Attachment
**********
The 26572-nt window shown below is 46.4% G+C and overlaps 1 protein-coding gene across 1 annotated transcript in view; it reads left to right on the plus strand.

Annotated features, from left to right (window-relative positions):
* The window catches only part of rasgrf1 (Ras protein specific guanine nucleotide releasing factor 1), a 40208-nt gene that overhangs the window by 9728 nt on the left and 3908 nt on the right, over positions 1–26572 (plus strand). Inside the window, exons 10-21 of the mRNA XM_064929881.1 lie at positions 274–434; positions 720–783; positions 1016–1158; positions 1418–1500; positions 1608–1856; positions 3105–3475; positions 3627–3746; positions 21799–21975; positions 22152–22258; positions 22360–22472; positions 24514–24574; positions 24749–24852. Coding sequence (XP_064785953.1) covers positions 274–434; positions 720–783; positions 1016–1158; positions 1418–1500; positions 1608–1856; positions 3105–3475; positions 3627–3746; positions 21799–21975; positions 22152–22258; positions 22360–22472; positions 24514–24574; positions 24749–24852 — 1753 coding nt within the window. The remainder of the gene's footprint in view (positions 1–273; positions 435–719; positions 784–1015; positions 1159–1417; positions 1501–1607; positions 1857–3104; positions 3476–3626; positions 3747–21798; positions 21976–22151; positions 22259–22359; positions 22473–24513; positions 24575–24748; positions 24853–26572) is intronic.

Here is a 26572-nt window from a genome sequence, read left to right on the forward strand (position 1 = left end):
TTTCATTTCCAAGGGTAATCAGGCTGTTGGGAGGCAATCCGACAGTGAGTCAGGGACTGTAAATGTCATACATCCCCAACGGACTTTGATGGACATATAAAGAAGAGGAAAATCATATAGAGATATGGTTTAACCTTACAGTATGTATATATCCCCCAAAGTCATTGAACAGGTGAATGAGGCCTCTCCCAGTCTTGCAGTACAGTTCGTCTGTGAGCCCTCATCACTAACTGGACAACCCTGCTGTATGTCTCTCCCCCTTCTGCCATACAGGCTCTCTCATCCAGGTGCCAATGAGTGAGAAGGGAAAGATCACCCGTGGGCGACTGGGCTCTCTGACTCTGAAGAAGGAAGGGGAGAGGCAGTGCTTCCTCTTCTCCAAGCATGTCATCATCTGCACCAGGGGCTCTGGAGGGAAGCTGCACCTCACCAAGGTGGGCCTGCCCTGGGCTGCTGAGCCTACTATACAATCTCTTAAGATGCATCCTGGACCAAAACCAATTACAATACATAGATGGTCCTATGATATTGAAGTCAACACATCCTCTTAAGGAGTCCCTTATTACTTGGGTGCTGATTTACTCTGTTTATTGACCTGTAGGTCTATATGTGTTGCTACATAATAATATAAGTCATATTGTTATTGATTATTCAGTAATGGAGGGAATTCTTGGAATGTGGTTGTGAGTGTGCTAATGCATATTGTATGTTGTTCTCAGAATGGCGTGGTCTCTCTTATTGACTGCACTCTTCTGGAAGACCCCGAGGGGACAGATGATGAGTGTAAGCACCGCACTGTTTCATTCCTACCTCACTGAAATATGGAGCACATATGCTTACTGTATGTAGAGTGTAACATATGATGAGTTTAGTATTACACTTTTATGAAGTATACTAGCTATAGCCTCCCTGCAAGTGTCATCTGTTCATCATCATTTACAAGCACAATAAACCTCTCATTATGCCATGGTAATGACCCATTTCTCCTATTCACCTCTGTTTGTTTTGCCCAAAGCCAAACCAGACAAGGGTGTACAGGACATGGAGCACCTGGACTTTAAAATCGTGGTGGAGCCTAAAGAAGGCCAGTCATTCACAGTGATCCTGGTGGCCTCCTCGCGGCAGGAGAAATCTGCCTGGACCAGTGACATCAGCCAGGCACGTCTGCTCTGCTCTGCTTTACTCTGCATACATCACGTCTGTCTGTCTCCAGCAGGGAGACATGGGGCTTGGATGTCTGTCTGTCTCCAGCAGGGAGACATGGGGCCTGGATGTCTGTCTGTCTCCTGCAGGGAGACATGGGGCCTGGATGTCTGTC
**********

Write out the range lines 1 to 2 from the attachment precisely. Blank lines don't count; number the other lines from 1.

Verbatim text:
The 26572-nt window shown below is 46.4% G+C and overlaps 1 protein-coding gene across 1 annotated transcript in view; it reads left to right on the plus strand.

Annotated features, from left to right (window-relative positions):